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Breaking Basmati offers a rich taste of Bengal to Pune’s foodies

The family-run cloud kitchen leans on tradition, nostalgia and the love for Kolkata cuisine to create lip-smacking dishes

Aatreyee Mohanta | Published 10.02.22, 07:26 PM
(L-R) Bagan Pulao, Dekchi Dum Murgi and Mangsher Akhni Polao from Breaking Basmati

(L-R) Bagan Pulao, Dekchi Dum Murgi and Mangsher Akhni Polao from Breaking Basmati


On a Tuesday afternoon, My Kolkata caught up with Banalata Sen and her older brother, Abhimanyu. The Sen family manages and runs the cloud kitchen Breaking Basmati from their home in Pune. Their culinary design is simple – to keep the nostalgia around traditional Bengali food alive.

Like so many family-run ventures, the Sens too dipped their toes in the independent food business after the first lockdown. Abhimanyu has been a chef for the past decade and has enjoyed an illustrious career with noteworthy brands.


The chef tells us that their first order landed out of the blue when a casual acquaintance called him to order food even before the brand was up and running. The overwhelming feedback made the family realise that maybe it was time to take a leap of faith with a cloud kitchen.

“We had no startup money or investment. All we had was hope and luck,” says Banalata, a lawyer by profession. As the creative voice of their brand, she is constantly looking to present the very best of Kolkata. “Our city (Kolkata) offers a diverse range of cuisines, be it Peter Cat and Mocambo’s continental food or Anglo-Indian curries and the Chinese fare,” she adds.

Breaking Basmati’s pulao menu is no doubt the showstopper. “We have 22 variations of pulaos,” says Abhimanyu. The Bagan Pulao (made with garden-fresh veggies) is one of the top-selling numbers, along with the Dekchi Dum Murgi (a signature slow-cooked marvel with a hint of coconut cream).

“People also never seem to get enough of our Akhni Pulao,” smiles Banalata. The Mangsher Akhni Pulao is a one-pot recipe from East Bengal and features Basmati rice and mutton cooked in ghee and mutton stock.

A Bengali-style beet and tomato chutney (left) and a Murgi Modira, which is a chicken curry made with dark rum and red onions

A Bengali-style beet and tomato chutney (left) and a Murgi Modira, which is a chicken curry made with dark rum and red onions


The name Breaking Basmati is, of course, an ingenious take on the phrase ‘breaking bread,’ which often alludes to the act of sharing a meal. It’s fitting considering how the Sens share their food along with their WFH duties.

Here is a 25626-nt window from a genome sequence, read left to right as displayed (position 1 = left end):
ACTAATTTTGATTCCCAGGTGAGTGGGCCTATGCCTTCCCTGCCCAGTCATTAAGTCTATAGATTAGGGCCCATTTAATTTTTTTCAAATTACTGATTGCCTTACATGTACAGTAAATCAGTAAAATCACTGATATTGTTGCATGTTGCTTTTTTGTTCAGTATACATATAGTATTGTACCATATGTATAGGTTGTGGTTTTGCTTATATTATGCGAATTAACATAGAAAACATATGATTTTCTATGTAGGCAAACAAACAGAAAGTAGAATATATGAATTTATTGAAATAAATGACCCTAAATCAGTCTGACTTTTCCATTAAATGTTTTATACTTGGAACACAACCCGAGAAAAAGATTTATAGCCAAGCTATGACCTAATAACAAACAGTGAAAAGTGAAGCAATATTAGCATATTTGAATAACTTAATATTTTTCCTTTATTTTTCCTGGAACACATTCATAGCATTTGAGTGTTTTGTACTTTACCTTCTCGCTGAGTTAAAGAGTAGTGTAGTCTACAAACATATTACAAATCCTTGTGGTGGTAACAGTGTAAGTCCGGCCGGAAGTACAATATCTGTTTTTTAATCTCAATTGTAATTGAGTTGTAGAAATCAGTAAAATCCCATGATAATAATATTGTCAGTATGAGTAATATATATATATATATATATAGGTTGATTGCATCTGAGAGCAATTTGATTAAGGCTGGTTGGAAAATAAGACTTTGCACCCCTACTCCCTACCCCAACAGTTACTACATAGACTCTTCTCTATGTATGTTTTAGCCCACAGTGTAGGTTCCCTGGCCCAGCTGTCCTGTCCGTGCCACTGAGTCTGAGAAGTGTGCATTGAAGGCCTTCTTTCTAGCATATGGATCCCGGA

While Abhimanyu and his mom create magic in the kitchen, Banalata manages logistics and Sreemanta, their youngest brother, takes care of the accounts. Their mascot and biggest cheerleader, however, is Mishti Doi Sen, the rescue pet dog and constant giver of joy and hugs!

“Our mother is a repository of food history of Bengal — both east and west — so we were coming from a place of information and tradition, and we wanted to showcase it through our food,” shares Banalata.

Some of the recipes are, in fact, a creative collaboration between Abhimanyu and his mother, Nandin Sen. Their Poush Parbon menu hit a home run as the Sens sold 125 Patishaptas and over 200 Gokul Pitheys, while the Shulo Mulo'r Kaliya was sold out even before the pictures could go up online.

The Pochishe Boishakh menu, on the other hand, featured lost recipes from the Thakurbari kitchen such as Kadambari Devi’s Mishti Doi diye Alur Dom and Mangsher Rosholla.

Over the past year, the Sens realised that people respond well to rice, irrespective of geography. The Pune-based kitchen has a number of Marathi patrons who enjoy the Kolkata-style biryani and are also curious about dishes cooked with shorshe (mustard).

Since Maharashtra already considers fish a dietary staple, Breaking Basmati’s sweet water fish preparations have found a lot of love, be it pabda or katla.

“You wouldn’t expect non-Bengalis to enjoy fish cooked in mustard oil. But I feel that when food is presented well and tastes good, people do respond. If you give them the quality and quantity that makes them happy, they will come back for more,” says Banalata.

Sourcing the right ingredients is, of course, quite a chore, especially when it comes to finding produce that’s traditionally grown in and around Bengal.

“It is next to impossible to get our hands on gondhoraj lebu. We also don’t get pui shaak, which is my favourite green veggie, and also kolmi shaak. Initially, it was also quite difficult to source the ingredients for biryani till I managed to source the classic horin chhap (Deer Brand) gulab jal among other things,” smiles Chef Abhimanyu.

On January 26, Breaking Basmati recorded its highest sale in a day and had to extend the menu till the weekend. Nostalgia matters when it comes to food. It unlocks memories and breaks barriers. A taste or a hint of fragrance is all you need to be transported back in time. Breaking Basmati is all about bringing that nostalgia to the table because it is nearly impossible to take Bengal out of a Bengali.

“Everything that we make in our kitchen is created by my mother and brother. We have always been a family of food enthusiasts. My brother lives and breathes food. It fuels him,” Banalata chimes towards the end of the call.

Last updated on 10.02.22, 07:26 PM

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